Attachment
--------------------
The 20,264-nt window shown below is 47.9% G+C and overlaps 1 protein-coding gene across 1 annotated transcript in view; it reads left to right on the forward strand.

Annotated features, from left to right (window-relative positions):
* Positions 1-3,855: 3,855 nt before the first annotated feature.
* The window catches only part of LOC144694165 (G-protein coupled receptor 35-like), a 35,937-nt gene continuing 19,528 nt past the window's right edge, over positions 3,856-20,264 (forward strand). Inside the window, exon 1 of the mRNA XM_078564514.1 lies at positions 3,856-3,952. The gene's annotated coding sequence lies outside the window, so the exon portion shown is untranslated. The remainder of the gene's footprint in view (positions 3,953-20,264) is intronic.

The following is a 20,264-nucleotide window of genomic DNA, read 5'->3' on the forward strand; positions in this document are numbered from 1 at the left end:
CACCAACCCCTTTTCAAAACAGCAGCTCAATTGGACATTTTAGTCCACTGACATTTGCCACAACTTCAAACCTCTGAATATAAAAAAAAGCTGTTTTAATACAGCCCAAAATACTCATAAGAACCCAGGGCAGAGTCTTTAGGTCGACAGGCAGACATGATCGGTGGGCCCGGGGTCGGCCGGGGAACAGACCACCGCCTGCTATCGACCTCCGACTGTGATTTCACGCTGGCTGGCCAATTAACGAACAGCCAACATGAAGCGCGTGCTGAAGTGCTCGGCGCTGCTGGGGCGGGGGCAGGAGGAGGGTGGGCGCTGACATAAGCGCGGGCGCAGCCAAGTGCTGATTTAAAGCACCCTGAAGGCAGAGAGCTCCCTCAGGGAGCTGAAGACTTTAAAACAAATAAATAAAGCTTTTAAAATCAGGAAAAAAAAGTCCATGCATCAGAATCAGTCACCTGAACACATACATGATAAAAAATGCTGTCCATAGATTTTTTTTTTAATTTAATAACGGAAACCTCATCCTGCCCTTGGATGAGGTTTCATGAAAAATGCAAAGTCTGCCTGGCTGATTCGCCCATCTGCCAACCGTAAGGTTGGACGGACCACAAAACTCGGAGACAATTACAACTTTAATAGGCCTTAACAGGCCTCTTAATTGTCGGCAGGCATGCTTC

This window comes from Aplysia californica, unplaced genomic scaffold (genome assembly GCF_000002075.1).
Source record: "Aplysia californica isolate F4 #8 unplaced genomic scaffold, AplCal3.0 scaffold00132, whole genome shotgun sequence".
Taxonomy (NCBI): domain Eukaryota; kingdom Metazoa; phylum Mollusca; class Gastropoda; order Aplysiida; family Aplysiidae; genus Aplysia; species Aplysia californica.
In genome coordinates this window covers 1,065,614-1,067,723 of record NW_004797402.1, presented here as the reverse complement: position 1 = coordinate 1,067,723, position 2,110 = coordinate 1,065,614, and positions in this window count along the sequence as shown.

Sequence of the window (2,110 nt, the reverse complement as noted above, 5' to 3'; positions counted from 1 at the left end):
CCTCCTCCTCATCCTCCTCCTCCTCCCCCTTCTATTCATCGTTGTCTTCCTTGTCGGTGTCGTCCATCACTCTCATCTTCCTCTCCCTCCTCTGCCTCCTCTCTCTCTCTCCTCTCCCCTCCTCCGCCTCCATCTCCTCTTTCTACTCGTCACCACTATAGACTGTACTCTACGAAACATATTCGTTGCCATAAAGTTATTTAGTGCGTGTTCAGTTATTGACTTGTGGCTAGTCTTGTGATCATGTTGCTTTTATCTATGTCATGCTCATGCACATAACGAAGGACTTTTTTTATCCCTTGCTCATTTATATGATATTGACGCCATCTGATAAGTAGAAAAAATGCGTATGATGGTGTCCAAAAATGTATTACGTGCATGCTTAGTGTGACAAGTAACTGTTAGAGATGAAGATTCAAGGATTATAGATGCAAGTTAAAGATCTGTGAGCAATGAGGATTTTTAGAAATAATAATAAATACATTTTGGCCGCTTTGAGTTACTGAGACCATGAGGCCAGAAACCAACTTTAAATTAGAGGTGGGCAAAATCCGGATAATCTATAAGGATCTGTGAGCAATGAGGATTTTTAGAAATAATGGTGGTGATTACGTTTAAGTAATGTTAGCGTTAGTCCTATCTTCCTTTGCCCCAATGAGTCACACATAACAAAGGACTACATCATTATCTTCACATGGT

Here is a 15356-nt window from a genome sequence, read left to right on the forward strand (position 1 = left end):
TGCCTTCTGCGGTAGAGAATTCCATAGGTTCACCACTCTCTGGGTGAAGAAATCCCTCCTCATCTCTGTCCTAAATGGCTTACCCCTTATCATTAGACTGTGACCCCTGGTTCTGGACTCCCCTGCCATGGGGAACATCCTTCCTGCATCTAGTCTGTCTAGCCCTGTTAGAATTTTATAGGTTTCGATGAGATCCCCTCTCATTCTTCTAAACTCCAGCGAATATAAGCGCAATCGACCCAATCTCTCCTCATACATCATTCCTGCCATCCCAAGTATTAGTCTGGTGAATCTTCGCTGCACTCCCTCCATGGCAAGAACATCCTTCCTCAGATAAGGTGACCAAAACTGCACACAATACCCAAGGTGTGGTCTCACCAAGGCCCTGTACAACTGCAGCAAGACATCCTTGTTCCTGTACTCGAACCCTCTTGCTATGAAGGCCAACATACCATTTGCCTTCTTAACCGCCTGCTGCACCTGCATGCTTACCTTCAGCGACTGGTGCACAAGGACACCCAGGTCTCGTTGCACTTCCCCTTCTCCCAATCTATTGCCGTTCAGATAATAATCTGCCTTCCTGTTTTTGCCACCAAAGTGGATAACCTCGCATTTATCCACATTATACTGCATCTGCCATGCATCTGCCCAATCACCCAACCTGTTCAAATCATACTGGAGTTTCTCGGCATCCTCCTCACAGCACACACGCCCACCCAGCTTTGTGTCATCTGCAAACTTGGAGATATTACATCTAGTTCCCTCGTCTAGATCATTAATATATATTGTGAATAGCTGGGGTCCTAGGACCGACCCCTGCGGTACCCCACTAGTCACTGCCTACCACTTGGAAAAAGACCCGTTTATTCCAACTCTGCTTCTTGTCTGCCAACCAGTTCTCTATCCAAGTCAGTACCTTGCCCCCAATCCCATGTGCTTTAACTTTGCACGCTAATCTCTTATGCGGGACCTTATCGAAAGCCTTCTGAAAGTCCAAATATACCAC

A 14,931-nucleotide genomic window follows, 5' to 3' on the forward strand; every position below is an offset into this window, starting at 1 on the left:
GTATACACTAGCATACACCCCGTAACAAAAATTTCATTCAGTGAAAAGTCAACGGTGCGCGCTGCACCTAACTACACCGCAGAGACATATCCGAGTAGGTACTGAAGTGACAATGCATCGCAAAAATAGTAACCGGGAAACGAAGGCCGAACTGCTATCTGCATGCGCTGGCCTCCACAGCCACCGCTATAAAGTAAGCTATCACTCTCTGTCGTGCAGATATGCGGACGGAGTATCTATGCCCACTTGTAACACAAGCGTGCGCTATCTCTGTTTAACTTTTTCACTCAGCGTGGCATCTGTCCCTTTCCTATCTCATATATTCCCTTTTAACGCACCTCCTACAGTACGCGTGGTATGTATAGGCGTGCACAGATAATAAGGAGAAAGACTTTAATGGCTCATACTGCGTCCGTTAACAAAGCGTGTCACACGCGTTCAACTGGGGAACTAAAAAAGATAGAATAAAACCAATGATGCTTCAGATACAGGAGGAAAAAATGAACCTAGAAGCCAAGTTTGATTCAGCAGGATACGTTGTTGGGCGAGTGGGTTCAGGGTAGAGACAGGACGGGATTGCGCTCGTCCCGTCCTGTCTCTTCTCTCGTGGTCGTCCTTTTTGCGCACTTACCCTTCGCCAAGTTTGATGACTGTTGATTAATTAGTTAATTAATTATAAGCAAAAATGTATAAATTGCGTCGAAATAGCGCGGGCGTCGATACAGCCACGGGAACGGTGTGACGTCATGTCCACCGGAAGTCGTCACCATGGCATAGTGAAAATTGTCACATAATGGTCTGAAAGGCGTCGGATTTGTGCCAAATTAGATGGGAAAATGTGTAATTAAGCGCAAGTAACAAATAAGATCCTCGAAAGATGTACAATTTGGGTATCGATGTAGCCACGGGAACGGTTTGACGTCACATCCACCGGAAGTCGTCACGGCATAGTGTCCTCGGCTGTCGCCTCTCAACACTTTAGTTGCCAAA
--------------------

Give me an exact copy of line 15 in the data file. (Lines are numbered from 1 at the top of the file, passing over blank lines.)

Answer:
A 14,931-nucleotide genomic window follows, 5' to 3' on the forward strand; every position below is an offset into this window, starting at 1 on the left: